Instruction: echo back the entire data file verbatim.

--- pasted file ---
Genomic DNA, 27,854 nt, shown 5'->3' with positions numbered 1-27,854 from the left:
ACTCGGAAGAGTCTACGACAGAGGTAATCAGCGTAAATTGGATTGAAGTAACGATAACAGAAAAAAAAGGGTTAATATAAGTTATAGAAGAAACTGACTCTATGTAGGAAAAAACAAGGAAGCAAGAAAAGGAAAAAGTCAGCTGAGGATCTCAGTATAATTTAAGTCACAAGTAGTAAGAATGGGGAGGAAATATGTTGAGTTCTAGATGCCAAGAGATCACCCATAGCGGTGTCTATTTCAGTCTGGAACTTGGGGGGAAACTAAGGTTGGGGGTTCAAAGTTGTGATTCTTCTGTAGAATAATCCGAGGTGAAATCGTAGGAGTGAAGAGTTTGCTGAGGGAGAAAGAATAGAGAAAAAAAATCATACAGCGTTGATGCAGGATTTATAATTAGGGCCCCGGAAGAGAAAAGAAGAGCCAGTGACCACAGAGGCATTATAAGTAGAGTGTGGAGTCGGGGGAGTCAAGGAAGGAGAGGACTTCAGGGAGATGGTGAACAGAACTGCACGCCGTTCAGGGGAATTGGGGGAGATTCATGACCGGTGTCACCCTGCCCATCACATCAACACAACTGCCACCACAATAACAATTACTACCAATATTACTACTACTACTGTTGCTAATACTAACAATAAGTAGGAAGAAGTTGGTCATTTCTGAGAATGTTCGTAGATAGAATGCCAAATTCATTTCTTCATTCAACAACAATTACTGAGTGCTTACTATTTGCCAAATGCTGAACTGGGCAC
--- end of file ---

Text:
Genomic DNA, 27,854 nt, shown 5'->3' with positions numbered 1-27,854 from the left:
ACTCGGAAGAGTCTACGACAGAGGTAATCAGCGTAAATTGGATTGAAGTAACGATAACAGAAAAAAAAGGGTTAATATAAGTTATAGAAGAAACTGACTCTATGTAGGAAAAAACAAGGAAGCAAGAAAAGGAAAAAGTCAGCTGAGGATCTCAGTATAATTTAAGTCACAAGTAGTAAGAATGGGGAGGAAATATGTTGAGTTCTAGATGCCAAGAGATCACCCATAGCGGTGTCTATTTCAGTCTGGAACTTGGGGGGAAACTAAGGTTGGGGGTTCAAAGTTGTGATTCTTCTGTAGAATAATCCGAGGTGAAATCGTAGGAGTGAAGAGTTTGCTGAGGGAGAAAGAATAGAGAAAAAAAATCATACAGCGTTGATGCAGGATTTATAATTAGGGCCCCGGAAGAGAAAAGAAGAGCCAGTGACCACAGAGGCATTATAAGTAGAGTGTGGAGTCGGGGGAGTCAAGGAAGGAGAGGACTTCAGGGAGATGGTGAACAGAACTGCACGCCGTTCAGGGGAATTGGGGGAGATTCATGACCGGTGTCACCCTGCCCATCACATCAACACAACTGCCACCACAATAACAATTACTACCAATATTACTACTACTACTGTTGCTAATACTAACAATAAGTAGGAAGAAGTTGGTCATTTCTGAGAATGTTCGTAGATAGAATGCCAAATTCATTTCTTCATTCAACAACAATTACTGAGTGCTTACTATTTGCCAAATGCTGAACTGGGCAC